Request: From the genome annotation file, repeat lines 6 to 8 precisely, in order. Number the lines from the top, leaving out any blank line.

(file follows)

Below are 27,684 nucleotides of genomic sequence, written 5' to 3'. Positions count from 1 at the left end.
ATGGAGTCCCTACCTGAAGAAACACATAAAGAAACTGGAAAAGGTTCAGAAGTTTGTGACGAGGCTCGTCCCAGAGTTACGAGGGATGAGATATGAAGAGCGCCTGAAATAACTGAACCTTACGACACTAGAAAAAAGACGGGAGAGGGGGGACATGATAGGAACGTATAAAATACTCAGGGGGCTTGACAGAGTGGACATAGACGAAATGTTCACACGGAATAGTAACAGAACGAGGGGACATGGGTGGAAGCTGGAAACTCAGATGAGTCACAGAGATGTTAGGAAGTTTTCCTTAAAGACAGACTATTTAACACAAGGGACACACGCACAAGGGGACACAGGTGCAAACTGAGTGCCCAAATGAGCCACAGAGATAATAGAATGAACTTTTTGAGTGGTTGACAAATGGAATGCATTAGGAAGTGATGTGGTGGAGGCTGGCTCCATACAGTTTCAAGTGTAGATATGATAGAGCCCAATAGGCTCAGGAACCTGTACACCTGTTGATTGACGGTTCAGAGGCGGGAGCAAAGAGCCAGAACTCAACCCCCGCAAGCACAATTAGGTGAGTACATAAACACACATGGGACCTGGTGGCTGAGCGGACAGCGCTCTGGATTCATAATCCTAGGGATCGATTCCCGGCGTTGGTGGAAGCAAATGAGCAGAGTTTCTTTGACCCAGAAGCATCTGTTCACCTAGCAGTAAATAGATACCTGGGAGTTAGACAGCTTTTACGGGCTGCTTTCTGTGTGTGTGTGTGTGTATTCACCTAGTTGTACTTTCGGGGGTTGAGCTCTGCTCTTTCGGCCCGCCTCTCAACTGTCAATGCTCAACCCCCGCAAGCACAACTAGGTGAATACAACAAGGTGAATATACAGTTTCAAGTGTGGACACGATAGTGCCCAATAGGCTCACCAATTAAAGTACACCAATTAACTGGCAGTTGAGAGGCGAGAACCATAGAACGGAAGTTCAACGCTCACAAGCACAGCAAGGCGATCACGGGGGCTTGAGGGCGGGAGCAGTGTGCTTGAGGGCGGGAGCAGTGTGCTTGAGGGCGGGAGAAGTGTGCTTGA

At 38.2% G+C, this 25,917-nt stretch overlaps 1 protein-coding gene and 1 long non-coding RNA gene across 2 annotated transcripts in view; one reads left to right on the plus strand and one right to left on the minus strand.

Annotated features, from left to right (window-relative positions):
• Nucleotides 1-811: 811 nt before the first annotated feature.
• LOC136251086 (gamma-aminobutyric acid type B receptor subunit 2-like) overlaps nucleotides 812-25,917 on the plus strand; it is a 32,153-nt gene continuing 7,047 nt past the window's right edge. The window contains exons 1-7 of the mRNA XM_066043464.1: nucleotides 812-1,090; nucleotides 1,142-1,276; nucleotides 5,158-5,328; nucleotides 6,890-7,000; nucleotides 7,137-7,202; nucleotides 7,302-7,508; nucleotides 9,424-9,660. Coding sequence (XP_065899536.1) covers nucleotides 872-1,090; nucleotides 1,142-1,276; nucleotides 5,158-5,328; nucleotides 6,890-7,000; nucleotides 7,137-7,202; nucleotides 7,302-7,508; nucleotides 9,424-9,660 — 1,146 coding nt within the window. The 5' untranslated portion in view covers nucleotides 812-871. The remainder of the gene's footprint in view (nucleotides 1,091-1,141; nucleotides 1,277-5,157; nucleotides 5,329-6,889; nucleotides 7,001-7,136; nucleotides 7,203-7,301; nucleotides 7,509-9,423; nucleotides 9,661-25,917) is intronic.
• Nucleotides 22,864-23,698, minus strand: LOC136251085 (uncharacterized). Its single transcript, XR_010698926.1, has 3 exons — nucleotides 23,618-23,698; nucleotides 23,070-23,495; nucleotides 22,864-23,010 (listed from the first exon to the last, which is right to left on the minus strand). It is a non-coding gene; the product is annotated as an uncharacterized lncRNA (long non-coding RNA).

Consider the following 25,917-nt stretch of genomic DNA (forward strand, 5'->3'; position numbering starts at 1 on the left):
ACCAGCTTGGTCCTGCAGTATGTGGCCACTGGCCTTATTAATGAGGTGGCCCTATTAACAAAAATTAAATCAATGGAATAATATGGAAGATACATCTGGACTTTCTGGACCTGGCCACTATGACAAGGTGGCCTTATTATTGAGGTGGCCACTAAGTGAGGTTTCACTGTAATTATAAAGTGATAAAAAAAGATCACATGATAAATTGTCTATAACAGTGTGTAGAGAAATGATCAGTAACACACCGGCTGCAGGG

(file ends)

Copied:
• LOC136251086 (gamma-aminobutyric acid type B receptor subunit 2-like) overlaps nucleotides 812-25,917 on the plus strand; it is a 32,153-nt gene continuing 7,047 nt past the window's right edge. The window contains exons 1-7 of the mRNA XM_066043464.1: nucleotides 812-1,090; nucleotides 1,142-1,276; nucleotides 5,158-5,328; nucleotides 6,890-7,000; nucleotides 7,137-7,202; nucleotides 7,302-7,508; nucleotides 9,424-9,660. Coding sequence (XP_065899536.1) covers nucleotides 872-1,090; nucleotides 1,142-1,276; nucleotides 5,158-5,328; nucleotides 6,890-7,000; nucleotides 7,137-7,202; nucleotides 7,302-7,508; nucleotides 9,424-9,660 — 1,146 coding nt within the window. The 5' untranslated portion in view covers nucleotides 812-871. The remainder of the gene's footprint in view (nucleotides 1,091-1,141; nucleotides 1,277-5,157; nucleotides 5,329-6,889; nucleotides 7,001-7,136; nucleotides 7,203-7,301; nucleotides 7,509-9,423; nucleotides 9,661-25,917) is intronic.
• Nucleotides 22,864-23,698, minus strand: LOC136251085 (uncharacterized). Its single transcript, XR_010698926.1, has 3 exons — nucleotides 23,618-23,698; nucleotides 23,070-23,495; nucleotides 22,864-23,010 (listed from the first exon to the last, which is right to left on the minus strand). It is a non-coding gene; the product is annotated as an uncharacterized lncRNA (long non-coding RNA).

Consider the following 25,917-nt stretch of genomic DNA (forward strand, 5'->3'; position numbering starts at 1 on the left):